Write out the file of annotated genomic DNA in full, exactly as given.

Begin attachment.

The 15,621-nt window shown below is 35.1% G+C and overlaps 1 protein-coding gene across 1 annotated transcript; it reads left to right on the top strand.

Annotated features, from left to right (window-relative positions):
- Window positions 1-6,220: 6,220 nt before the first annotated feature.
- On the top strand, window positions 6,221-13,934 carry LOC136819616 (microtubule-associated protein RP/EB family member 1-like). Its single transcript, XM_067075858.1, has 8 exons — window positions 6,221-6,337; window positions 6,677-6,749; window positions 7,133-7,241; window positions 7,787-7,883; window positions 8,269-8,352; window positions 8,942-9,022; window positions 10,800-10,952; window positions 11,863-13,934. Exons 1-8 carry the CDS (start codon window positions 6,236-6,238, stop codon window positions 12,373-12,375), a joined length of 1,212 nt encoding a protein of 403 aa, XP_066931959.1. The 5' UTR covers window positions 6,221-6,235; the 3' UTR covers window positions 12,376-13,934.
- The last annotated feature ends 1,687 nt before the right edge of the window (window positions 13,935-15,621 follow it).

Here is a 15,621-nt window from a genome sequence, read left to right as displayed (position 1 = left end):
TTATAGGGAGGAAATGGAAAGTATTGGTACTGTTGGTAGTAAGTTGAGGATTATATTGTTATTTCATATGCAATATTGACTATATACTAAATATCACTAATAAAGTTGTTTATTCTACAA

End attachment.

The 15,621-nt window shown below is 35.1% G+C and overlaps 1 protein-coding gene across 1 annotated transcript; it reads left to right on the top strand.

Annotated features, from left to right (window-relative positions):
- Window positions 1-6,220: 6,220 nt before the first annotated feature.
- On the top strand, window positions 6,221-13,934 carry LOC136819616 (microtubule-associated protein RP/EB family member 1-like). Its single transcript, XM_067075858.1, has 8 exons — window positions 6,221-6,337; window positions 6,677-6,749; window positions 7,133-7,241; window positions 7,787-7,883; window positions 8,269-8,352; window positions 8,942-9,022; window positions 10,800-10,952; window positions 11,863-13,934. Exons 1-8 carry the CDS (start codon window positions 6,236-6,238, stop codon window positions 12,373-12,375), a joined length of 1,212 nt encoding a protein of 403 aa, XP_066931959.1. The 5' UTR covers window positions 6,221-6,235; the 3' UTR covers window positions 12,376-13,934.
- The last annotated feature ends 1,687 nt before the right edge of the window (window positions 13,935-15,621 follow it).

Here is a 15,621-nt window from a genome sequence, read left to right as displayed (position 1 = left end):
TTATAGGGAGGAAATGGAAAGTATTGGTACTGTTGGTAGTAAGTTGAGGATTATATTGTTATTTCATATGCAATATTGACTATATACTAAATATCACTAATAAAGTTGTTTATTCTACAA